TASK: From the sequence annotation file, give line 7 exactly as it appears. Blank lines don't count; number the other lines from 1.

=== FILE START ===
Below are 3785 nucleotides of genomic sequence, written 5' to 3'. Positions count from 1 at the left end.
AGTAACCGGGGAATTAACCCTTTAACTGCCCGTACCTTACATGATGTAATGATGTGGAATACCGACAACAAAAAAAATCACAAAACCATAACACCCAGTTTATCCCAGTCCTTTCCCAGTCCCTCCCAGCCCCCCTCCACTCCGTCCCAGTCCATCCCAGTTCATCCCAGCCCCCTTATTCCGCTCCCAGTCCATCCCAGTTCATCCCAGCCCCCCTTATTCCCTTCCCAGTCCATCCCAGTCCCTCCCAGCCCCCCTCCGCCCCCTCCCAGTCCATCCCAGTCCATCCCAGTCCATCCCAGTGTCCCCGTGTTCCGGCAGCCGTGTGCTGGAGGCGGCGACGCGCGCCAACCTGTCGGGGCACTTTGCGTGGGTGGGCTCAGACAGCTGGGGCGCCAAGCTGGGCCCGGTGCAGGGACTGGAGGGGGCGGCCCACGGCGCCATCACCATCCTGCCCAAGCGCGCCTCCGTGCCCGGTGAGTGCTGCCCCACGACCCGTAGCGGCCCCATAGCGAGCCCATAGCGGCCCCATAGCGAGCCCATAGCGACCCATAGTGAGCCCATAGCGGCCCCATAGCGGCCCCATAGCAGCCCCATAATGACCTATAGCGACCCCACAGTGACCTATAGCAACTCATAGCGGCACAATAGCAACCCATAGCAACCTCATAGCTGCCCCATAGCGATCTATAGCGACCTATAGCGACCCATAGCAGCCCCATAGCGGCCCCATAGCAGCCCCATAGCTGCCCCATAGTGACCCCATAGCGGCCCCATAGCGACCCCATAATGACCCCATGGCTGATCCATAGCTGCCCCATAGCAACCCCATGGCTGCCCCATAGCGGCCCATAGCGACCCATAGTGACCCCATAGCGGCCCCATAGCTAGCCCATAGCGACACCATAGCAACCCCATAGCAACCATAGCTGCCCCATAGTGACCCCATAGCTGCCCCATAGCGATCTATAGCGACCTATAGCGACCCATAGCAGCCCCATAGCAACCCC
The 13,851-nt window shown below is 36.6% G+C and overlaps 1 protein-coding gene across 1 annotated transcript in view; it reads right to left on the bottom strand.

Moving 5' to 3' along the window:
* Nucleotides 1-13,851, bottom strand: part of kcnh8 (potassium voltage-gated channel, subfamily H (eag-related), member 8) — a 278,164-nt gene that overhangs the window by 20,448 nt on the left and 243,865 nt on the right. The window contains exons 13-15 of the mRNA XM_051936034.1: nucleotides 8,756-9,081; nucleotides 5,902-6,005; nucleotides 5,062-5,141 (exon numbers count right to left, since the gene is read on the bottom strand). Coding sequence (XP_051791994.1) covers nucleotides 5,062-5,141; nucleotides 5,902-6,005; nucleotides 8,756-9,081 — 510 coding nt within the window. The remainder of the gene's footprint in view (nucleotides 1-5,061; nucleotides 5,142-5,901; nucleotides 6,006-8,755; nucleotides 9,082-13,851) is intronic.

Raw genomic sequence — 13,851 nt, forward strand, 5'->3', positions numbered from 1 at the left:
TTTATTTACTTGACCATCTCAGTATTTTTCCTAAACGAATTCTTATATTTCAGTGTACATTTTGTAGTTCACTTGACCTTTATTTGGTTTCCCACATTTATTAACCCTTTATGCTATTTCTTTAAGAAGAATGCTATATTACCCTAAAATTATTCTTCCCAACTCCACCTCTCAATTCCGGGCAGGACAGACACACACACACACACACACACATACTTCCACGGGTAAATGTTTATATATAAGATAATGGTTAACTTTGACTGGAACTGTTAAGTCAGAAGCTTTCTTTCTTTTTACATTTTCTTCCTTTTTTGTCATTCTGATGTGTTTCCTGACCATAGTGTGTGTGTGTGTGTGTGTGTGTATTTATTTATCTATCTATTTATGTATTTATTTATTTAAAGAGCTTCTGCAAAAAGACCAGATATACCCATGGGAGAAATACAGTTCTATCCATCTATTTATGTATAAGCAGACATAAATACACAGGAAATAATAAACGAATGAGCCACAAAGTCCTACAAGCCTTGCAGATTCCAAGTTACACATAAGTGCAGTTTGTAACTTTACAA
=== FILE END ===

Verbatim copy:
TTTATTTACTTGACCATCTCAGTATTTTTCCTAAACGAATTCTTATATTTCAGTGTACATTTTGTAGTTCACTTGACCTTTATTTGGTTTCCCACATTTATTAACCCTTTATGCTATTTCTTTAAGAAGAATGCTATATTACCCTAAAATTATTCTTCCCAACTCCACCTCTCAATTCCGGGCAGGACAGACACACACACACACACACACACATACTTCCACGGGTAAATGTTTATATATAAGATAATGGTTAACTTTGACTGGAACTGTTAAGTCAGAAGCTTTCTTTCTTTTTACATTTTCTTCCTTTTTTGTCATTCTGATGTGTTTCCTGACCATAGTGTGTGTGTGTGTGTGTGTGTGTATTTATTTATCTATCTATTTATGTATTTATTTATTTAAAGAGCTTCTGCAAAAAGACCAGATATACCCATGGGAGAAATACAGTTCTATCCATCTATTTATGTATAAGCAGACATAAATACACAGGAAATAATAAACGAATGAGCCACAAAGTCCTACAAGCCTTGCAGATTCCAAGTTACACATAAGTGCAGTTTGTAACTTTACAA